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Older adults are more likely to encounter the loss of a loved one than any other age group.

Grief support for older Australians is lacking

Grief is a universal response to a significant loss or death of a loved one, but for some, the chronic physical and emotional symptoms of mourning can persist for years.

A new survey of 633 bereaved older adults found that 21 per cent met the criteria for a persistent complex bereavement disorder (PCBD), yet only 14 per cent had received help from a GP.

Study lead Dr Katrin Gerber, a NARI Research Fellow and Honorary Fellow at the University of Melbourne, said many older people struggle to access support for their grief due to fear of it being inadequate.

She also said that many aged care nurses and GPs across Australia had never heard of PCBD before.

“The need for bereavement support through COVID-19 has increased a hundred-fold, so there will be a need for more targeted and tailored interventions," she said.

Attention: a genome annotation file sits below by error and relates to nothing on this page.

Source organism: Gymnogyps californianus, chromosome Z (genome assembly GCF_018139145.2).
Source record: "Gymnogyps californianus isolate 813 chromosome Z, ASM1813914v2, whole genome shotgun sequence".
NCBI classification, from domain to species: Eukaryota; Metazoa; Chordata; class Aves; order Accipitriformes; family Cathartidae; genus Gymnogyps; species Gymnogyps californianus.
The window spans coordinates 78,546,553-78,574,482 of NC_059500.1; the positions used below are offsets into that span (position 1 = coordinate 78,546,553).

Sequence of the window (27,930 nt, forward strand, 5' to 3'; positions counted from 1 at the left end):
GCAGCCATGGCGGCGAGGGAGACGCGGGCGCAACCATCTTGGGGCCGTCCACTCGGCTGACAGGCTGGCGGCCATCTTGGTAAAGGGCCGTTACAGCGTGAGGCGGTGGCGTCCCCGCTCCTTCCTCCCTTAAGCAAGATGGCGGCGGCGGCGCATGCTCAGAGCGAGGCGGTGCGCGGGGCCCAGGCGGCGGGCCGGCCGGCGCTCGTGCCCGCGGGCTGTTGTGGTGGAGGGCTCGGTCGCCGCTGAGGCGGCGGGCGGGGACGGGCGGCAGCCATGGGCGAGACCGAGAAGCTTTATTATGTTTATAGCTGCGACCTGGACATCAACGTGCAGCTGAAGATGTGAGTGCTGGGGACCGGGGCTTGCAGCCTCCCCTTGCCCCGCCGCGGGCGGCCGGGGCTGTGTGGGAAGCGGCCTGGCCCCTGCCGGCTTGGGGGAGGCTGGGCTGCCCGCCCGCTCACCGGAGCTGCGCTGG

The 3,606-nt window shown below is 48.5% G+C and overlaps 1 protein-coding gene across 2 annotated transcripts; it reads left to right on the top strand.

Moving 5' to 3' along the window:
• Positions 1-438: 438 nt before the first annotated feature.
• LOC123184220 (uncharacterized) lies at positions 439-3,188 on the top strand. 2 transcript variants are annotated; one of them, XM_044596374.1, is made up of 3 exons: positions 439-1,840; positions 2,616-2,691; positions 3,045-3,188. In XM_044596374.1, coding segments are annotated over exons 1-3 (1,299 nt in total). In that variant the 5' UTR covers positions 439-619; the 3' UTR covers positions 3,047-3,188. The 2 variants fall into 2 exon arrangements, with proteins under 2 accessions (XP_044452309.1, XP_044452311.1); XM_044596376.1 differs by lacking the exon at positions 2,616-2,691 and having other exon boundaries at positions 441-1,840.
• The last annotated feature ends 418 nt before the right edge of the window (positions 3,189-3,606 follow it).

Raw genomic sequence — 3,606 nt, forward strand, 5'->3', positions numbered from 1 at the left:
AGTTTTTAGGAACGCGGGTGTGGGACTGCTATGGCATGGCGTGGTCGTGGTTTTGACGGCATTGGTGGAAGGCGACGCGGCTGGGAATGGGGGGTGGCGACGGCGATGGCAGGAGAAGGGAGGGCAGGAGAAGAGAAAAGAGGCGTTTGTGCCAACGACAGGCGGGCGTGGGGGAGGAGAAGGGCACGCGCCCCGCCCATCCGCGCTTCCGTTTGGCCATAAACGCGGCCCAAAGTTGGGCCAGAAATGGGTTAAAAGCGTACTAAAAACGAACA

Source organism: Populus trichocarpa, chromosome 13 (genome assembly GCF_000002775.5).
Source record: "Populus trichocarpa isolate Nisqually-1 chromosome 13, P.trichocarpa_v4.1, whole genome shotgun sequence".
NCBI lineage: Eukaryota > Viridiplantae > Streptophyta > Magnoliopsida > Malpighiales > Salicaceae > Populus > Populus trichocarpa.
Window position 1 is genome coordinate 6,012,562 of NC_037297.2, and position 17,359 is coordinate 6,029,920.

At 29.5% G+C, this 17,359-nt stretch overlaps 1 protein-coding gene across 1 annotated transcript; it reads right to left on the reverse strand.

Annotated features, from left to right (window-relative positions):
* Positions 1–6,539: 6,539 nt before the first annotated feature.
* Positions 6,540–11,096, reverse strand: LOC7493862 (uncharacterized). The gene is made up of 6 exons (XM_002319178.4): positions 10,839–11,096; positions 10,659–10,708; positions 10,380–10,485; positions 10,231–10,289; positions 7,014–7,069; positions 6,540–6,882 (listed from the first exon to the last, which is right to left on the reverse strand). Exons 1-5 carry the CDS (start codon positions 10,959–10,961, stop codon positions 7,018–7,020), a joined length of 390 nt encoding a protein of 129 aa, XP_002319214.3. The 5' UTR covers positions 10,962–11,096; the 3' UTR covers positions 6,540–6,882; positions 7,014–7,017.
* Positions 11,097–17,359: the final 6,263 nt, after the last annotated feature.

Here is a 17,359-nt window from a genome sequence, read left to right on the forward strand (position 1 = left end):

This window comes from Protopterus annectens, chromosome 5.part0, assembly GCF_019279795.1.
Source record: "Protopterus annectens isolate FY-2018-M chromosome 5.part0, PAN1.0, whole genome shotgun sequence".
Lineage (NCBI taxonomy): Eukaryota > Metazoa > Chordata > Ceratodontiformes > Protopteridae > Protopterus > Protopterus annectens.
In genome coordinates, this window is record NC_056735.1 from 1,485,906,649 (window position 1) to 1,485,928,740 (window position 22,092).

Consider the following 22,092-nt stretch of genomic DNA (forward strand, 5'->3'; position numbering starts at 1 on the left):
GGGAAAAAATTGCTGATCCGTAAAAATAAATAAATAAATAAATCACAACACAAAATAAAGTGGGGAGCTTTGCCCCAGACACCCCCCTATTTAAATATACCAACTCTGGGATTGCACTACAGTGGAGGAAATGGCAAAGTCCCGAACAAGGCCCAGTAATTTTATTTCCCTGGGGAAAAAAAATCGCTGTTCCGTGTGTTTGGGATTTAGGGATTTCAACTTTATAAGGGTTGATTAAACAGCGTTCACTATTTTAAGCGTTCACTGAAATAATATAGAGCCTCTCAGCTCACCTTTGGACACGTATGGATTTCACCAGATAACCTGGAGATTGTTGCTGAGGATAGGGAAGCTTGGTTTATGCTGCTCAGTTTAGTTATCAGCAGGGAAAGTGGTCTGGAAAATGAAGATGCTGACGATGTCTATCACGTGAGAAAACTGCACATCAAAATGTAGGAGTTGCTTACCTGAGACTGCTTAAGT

Gerber joined Aged Care Insite to speak about complicated grief and why older people aren't being offered enough quality resources to cope.

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  1. Del Marie McAlister

    Each edition of the inspire magazine, a PDF publication that goes to many residential aged care homes in Australia includes a section on helping the residents with grief and loss.

  2. Matthew Henderson

    There’s a lot of profoundly helpful information in this podcast — it gives much insight into how grief manifests itself in people (both old and young), thank you.

  3. Dr Katrin Gerber

    Thanks for the engaging discussion. More information about our research on grief in older people can be found here: https://www.nari.net.au/grief-in-older-people

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